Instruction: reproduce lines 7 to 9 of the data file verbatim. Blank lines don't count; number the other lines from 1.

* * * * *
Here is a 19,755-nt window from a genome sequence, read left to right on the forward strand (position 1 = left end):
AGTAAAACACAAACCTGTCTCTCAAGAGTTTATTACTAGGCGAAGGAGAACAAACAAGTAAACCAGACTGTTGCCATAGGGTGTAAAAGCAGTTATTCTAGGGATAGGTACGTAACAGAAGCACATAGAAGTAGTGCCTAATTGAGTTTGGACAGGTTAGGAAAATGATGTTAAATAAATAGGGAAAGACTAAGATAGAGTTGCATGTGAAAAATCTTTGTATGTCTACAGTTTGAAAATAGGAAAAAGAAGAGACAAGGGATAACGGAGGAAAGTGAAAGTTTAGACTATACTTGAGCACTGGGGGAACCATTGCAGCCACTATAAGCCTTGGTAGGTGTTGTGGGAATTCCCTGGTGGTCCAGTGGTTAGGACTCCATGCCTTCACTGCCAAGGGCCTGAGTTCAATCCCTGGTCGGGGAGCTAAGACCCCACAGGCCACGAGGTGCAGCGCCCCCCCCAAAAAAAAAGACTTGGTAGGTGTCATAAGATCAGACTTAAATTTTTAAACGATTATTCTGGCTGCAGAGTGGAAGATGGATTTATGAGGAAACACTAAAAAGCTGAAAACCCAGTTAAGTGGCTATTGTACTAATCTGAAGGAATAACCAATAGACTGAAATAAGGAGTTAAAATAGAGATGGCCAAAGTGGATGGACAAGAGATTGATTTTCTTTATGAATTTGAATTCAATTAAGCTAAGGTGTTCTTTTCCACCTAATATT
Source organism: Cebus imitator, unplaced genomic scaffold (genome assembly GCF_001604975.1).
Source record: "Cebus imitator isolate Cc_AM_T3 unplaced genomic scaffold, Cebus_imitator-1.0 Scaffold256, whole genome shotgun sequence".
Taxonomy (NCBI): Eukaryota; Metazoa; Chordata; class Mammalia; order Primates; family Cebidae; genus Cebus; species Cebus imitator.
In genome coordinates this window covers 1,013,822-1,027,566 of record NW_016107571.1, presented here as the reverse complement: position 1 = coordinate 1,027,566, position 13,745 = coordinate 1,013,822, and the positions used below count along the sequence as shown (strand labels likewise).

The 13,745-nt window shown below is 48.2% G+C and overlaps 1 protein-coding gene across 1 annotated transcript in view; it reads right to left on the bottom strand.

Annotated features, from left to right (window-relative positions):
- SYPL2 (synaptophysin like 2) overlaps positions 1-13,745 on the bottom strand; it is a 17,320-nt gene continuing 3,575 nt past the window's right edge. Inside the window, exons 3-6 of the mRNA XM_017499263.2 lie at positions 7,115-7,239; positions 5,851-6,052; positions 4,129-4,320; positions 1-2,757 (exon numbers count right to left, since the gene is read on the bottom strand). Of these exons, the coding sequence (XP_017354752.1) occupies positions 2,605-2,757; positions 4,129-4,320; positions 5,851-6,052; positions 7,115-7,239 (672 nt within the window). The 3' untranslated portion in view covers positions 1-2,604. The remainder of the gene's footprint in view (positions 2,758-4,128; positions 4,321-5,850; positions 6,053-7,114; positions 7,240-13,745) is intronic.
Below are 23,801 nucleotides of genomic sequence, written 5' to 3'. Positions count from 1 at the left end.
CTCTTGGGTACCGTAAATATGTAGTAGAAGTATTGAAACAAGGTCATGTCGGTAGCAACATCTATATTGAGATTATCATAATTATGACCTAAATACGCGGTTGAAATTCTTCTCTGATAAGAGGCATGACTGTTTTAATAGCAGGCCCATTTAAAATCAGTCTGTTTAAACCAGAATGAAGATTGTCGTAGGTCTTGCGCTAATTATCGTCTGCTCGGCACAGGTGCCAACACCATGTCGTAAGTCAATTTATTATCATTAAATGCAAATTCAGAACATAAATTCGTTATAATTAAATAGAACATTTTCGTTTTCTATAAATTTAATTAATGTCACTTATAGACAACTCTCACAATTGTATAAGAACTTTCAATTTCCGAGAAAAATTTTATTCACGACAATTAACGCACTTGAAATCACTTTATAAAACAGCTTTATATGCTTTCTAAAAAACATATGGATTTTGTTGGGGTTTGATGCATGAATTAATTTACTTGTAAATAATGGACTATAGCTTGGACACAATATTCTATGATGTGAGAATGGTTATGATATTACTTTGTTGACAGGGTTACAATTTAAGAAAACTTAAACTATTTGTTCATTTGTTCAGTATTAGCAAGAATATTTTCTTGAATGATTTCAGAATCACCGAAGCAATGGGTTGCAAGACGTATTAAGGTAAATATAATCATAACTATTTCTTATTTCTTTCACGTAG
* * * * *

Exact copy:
The 13,745-nt window shown below is 48.2% G+C and overlaps 1 protein-coding gene across 1 annotated transcript in view; it reads right to left on the bottom strand.

Annotated features, from left to right (window-relative positions):
- SYPL2 (synaptophysin like 2) overlaps positions 1-13,745 on the bottom strand; it is a 17,320-nt gene continuing 3,575 nt past the window's right edge. Inside the window, exons 3-6 of the mRNA XM_017499263.2 lie at positions 7,115-7,239; positions 5,851-6,052; positions 4,129-4,320; positions 1-2,757 (exon numbers count right to left, since the gene is read on the bottom strand). Of these exons, the coding sequence (XP_017354752.1) occupies positions 2,605-2,757; positions 4,129-4,320; positions 5,851-6,052; positions 7,115-7,239 (672 nt within the window). The 3' untranslated portion in view covers positions 1-2,604. The remainder of the gene's footprint in view (positions 2,758-4,128; positions 4,321-5,850; positions 6,053-7,114; positions 7,240-13,745) is intronic.